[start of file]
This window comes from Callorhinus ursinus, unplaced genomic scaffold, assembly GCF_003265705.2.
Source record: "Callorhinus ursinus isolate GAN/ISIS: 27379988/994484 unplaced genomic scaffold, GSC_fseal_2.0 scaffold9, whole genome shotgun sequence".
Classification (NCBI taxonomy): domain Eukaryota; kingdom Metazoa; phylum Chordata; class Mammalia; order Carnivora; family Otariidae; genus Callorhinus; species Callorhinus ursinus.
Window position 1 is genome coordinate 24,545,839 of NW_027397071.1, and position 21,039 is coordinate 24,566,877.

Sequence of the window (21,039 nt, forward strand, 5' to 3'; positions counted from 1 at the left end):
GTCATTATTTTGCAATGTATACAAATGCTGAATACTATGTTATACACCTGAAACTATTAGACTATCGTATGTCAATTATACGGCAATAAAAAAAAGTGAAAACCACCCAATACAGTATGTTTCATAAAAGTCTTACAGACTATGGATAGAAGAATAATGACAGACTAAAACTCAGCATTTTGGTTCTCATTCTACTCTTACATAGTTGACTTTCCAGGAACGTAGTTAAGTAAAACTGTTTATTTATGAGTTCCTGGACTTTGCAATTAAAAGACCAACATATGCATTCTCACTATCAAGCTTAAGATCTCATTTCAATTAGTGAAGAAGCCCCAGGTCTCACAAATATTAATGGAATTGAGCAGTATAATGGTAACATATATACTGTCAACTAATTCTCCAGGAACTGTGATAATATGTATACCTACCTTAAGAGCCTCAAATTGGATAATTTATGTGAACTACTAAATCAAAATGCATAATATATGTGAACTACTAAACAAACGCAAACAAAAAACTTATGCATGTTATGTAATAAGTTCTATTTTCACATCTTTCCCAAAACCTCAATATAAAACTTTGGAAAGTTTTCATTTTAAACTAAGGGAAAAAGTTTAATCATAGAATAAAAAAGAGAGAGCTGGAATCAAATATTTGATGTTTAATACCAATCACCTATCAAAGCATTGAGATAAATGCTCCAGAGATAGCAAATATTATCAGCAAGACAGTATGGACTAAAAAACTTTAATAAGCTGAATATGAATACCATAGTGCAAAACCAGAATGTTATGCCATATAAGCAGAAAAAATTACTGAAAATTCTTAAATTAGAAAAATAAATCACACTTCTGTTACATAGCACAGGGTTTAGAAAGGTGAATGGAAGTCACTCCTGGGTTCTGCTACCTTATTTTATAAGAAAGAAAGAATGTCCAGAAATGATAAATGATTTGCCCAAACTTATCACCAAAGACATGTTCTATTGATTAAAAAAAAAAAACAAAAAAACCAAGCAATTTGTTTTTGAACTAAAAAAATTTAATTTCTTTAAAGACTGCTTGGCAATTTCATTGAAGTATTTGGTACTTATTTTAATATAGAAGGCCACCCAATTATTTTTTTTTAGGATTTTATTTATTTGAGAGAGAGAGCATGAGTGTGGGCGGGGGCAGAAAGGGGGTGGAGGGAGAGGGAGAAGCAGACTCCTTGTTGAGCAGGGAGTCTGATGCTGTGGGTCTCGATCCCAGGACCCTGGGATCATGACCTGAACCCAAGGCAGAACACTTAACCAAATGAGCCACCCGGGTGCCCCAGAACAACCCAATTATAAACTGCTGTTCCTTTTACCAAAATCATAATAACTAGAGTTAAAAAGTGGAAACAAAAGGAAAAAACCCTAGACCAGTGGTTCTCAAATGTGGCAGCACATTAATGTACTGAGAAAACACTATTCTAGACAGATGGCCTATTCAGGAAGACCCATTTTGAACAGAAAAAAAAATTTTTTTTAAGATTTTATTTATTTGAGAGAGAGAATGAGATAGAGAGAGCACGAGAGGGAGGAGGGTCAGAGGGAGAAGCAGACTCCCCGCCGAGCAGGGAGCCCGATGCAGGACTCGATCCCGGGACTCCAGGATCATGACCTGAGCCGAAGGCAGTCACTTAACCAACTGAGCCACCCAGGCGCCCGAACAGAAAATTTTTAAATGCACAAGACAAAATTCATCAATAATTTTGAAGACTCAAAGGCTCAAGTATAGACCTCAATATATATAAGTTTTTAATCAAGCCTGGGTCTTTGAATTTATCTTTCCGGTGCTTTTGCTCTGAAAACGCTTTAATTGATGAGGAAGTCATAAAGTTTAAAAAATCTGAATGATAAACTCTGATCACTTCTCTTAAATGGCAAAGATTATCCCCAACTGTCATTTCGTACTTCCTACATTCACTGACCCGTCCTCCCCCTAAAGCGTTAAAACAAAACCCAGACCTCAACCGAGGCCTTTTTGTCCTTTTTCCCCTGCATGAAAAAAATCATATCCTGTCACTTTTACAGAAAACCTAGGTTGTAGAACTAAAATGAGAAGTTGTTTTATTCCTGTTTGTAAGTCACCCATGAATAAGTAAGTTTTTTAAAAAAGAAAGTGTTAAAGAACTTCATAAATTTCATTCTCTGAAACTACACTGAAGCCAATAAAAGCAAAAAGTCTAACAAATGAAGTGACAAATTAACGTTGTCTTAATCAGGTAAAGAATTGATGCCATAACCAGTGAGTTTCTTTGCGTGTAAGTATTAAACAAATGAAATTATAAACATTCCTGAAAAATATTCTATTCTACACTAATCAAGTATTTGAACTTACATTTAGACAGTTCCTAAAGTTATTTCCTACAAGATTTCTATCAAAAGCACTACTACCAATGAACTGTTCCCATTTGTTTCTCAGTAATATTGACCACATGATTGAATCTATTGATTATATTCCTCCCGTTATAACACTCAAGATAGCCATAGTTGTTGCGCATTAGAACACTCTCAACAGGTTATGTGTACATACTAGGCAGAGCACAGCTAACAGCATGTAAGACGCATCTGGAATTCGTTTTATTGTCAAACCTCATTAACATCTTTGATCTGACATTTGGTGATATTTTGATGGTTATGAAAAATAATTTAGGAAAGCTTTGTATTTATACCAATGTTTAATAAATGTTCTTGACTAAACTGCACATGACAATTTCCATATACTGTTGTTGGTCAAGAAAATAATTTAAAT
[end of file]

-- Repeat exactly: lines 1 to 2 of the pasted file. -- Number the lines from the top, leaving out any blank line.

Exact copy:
This window comes from Callorhinus ursinus, unplaced genomic scaffold, assembly GCF_003265705.2.
Source record: "Callorhinus ursinus isolate GAN/ISIS: 27379988/994484 unplaced genomic scaffold, GSC_fseal_2.0 scaffold9, whole genome shotgun sequence".